A San Diegan's Guide to Louisville's Cocktail Scene
Our favorite spots for drinking, tasting, and buying bourbon in Louisville
The bar at Louisville's Proof on Main. | Photo: Kelly Davis
Though the title of this column is SD Sips, this week, we’re going to Louisville, Kentucky, y’all.
The point of my trip was to spend time with family, not drink booze, But, how can you go to the bourbon capital of the world* and not have a cocktail or two? Here’s a quick rundown of the cocktail portion of my visit:
Two spots to try:
There are a number of great cocktail bars in Louisville—and I was able to get to two (like I said, family before liquor). But, they were the two at the top of my list. The first was Proof on Main at the 21c Hotel. I would have gone to 21c regardless—it’s part hotel, part contemporary art museum and it’s stunning. They have five rooms of gallery space that’s open to the public and more art in unexpected places (lobby bathrooms, random basement hallways). At the Proof Bar, presided over by a bronze demon-faun, I ordered the Smoke Rings, made with Old Forester Signature bourbon, orange curaçao, Ramazotti (an orange-flavored amaro), lapsang souchong tea (which lends a subtle smokey flavor), and absinthe. It was a reminder that orange is bourbon’s perfect pairing and I liked how the smokey tea flavor lurked just below the surface.
Rebecca Votel, who bartends at Kindred in South Park, recommended the Silver Dollar, where she worked before moving to San Diego. Located in an old firehouse, it’s consistently on lists of best bourbon bars in the U.S. (It’s also just down the street from the excellent Guestroom Records, where the staff remembered Rebecca and told me to tell her hello.) I love bitter cocktails—I’ll take a nice Bitter Giuseppe any day—and the Bitter Betty (Buffalo Trace, Cynar, Cardamaro, and a housemade cocoa-nib tincture) was perfect. It’s one of those cocktails that starts out strong, but tastes just as great with a little ice-melt.
Louisville does mezcal! Actually, this shouldn’t be a surprise. Mezcal is hot right now and it’s silly to assume its popularity is limited to border states. I tried two great mezcal cocktails. At Proof on Main, it was the Robbin Friday (Sombra mezcal, Chareau aloe liqueur, pineapple-cilantro-agave syrup, lime juice, habanero tincture). At Silver Dollar, it was the Red-Hot Summer (Lunazul blanco tequila, Vida mezcal, watermelon and lime juices, and housemade “Lengua del Diablo” bitters).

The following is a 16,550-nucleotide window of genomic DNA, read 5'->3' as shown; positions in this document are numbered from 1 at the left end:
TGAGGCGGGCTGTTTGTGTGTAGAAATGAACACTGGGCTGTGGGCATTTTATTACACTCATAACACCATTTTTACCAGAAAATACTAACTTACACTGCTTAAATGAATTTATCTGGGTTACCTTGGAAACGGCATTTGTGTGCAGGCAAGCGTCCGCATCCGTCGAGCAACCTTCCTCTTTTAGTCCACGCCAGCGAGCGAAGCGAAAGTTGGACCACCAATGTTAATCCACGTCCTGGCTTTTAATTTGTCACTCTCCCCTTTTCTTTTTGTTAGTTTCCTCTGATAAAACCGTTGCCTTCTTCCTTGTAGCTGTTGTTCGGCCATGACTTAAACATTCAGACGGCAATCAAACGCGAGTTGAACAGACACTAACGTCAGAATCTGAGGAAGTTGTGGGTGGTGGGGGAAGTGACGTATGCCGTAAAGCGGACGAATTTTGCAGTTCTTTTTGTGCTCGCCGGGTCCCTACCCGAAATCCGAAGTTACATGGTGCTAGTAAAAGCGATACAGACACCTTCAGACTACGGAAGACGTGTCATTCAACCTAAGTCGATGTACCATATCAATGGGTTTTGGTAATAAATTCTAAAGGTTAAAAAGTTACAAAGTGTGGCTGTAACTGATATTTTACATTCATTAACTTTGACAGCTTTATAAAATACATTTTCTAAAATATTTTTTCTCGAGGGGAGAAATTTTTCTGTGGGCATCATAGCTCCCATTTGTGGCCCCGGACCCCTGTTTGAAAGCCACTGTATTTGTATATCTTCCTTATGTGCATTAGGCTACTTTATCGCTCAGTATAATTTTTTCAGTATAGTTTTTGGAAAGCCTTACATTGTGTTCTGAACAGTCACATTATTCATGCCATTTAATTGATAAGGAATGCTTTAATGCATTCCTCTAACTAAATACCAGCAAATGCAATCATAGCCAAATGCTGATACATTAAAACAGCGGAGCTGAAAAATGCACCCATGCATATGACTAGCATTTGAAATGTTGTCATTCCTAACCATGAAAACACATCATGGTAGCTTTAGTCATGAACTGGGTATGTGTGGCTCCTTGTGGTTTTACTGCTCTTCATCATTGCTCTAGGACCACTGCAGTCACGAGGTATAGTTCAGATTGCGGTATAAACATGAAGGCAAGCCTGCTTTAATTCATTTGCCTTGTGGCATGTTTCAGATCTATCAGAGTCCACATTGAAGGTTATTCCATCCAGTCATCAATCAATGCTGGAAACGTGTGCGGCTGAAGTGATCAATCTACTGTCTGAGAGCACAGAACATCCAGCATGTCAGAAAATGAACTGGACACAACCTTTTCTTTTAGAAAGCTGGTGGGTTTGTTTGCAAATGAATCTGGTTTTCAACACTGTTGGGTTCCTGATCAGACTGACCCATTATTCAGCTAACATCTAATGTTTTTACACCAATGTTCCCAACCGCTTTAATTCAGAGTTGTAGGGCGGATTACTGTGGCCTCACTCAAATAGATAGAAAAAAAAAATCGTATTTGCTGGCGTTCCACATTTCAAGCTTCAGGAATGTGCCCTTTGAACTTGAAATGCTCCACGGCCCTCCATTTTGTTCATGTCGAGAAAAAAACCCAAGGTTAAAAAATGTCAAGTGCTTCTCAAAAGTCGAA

The proper way to taste bourbon:
With wine, you’re told to smell the wine before you drink it. Not so with bourbon, apparently. If you’re doing a bourbon tasting, first bring the glass upright to your mouth, put your lips to the edge and suck the air off the top to clear the glass of harsh alcohol vapors. At least that’s what Bill, the guy behind the bar at Taste Fine Wines and Bourbons, told us. It was a place we sort of stumbled into late one afternoon while walking around NuLu (Louisville’s warehouse district). We were the only ones at the bar and ended up chatting with Bill about Japanese whiskey, whether the decanter in Don Draper’s office was actually a bottle of I.W. Harper, and the mystery of Black Saddle, a bourbon that’s distilled in Kentucky but bottled in Fairfield, California. Tastings here are $6 each, regardless of the bourbon—there are more than 20 available to try. If you purchase a bottle of anything in the store—wine included—you get a free tasting. We came away with a bottle of the easy-drinking Blade and Bow. The bottle prices are a little higher than other shops, but being able to try before you buy makes it worth it.
What Louisville has that San Diego needs:
Independent liquor stores. San Diego has a few—Old Town Liquor and Keg N’ Bottle, plus the downtown location of Krisp has a good selection. But it would be nice to have some local spots that highlight local products rather than blend them in with everything else (or not carry them at all). When I’m in Louisville, I always hit up Old Town Wine & Spirits on Bardstown Road for their huge bourbon selection. Now I’m adding the Wine Rack on Frankfort Avenue to the list. Both have bourbons you won’t find elsewhere, plenty of other Kentucky-made spirits and, especially Old Town, a selection of spirits and liqueurs that rival BevMo.
* Actually, Bardstown, Kentucky, which is about a 40 minute drive from Louisville, and the home of a number of distilleries (Barton, Willett, Heaven Hill), has trademarked itself as the “Bourbon Capital of the World.”
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